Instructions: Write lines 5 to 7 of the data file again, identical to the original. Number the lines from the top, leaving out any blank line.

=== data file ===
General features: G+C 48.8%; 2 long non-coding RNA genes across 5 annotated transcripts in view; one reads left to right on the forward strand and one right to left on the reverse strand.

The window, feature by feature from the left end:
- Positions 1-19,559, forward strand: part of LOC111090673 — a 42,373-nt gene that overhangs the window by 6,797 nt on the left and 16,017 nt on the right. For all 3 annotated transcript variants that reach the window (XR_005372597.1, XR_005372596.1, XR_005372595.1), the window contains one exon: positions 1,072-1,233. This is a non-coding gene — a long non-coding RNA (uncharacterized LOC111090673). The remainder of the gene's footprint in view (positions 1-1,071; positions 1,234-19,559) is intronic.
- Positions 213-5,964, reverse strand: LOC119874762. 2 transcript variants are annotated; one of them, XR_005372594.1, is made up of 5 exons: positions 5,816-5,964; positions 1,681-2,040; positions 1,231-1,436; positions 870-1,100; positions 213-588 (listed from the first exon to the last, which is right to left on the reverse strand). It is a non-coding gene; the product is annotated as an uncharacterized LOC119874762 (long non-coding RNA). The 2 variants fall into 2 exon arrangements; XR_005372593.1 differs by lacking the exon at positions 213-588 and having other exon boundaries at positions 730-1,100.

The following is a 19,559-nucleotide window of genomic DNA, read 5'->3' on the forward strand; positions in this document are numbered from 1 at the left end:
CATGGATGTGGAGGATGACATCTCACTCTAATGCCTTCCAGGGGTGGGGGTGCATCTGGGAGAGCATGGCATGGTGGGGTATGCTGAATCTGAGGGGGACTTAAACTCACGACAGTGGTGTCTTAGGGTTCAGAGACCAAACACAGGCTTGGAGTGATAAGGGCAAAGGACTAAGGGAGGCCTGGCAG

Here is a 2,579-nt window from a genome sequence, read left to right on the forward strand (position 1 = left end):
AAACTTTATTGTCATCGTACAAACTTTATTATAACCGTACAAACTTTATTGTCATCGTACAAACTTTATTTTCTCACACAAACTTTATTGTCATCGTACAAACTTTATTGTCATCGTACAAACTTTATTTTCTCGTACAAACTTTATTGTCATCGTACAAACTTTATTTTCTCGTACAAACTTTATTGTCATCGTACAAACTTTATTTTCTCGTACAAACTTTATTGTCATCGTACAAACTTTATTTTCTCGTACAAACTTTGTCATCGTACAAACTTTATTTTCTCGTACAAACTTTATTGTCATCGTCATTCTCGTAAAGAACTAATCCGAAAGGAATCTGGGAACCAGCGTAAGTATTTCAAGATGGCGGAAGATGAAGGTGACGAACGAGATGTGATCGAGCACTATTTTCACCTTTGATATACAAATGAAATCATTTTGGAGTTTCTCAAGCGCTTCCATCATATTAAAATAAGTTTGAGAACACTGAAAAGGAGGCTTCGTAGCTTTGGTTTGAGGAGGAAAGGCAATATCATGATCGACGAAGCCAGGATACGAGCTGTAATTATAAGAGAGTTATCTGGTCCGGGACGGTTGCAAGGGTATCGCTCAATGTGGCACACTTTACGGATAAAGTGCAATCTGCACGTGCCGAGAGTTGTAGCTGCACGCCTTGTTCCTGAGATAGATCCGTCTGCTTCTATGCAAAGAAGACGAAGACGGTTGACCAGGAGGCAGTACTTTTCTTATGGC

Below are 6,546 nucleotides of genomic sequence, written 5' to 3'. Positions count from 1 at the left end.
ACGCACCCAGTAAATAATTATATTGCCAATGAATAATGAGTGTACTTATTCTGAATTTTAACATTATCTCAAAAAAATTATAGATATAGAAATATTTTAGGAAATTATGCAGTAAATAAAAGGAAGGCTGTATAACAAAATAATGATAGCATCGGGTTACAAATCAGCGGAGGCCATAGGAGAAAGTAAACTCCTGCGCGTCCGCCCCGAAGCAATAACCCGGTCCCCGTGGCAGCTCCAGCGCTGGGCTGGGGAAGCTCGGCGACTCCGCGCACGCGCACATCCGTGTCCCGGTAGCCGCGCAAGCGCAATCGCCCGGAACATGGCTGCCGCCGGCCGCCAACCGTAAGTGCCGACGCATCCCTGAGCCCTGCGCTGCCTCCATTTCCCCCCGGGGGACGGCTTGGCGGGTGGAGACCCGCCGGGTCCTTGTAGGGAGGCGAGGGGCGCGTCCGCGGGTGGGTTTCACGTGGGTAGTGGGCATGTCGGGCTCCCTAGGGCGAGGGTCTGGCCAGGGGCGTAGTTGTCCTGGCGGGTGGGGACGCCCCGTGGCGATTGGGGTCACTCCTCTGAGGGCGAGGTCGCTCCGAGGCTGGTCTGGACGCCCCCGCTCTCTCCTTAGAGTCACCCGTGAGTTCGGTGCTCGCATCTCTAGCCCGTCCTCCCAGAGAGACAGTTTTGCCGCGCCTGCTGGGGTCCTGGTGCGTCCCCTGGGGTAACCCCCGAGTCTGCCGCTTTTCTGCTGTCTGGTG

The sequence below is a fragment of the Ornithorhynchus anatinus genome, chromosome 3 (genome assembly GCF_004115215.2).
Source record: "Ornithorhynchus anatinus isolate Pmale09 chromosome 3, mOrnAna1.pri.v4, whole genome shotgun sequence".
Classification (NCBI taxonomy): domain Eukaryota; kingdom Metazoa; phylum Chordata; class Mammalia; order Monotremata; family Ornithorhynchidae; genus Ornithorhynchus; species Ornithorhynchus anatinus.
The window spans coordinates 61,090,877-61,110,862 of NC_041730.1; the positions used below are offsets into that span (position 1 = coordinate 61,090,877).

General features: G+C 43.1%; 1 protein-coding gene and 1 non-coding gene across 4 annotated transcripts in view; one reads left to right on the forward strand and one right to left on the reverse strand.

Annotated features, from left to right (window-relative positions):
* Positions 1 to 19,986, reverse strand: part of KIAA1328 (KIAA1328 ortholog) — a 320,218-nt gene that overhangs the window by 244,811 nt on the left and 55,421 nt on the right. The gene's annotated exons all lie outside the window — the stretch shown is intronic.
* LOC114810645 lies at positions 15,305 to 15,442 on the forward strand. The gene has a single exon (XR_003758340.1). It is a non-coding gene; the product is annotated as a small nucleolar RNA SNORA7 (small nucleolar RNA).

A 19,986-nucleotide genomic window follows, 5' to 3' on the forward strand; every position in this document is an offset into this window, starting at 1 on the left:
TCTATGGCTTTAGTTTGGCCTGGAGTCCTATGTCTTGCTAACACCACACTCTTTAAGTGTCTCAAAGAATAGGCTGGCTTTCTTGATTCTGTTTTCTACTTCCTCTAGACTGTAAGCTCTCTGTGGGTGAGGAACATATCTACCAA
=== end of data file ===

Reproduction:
The following is a 19,559-nucleotide window of genomic DNA, read 5'->3' on the forward strand; positions in this document are numbered from 1 at the left end:
CATGGATGTGGAGGATGACATCTCACTCTAATGCCTTCCAGGGGTGGGGGTGCATCTGGGAGAGCATGGCATGGTGGGGTATGCTGAATCTGAGGGGGACTTAAACTCACGACAGTGGTGTCTTAGGGTTCAGAGACCAAACACAGGCTTGGAGTGATAAGGGCAAAGGACTAAGGGAGGCCTGGCAG

Here is a 2,579-nt window from a genome sequence, read left to right on the forward strand (position 1 = left end):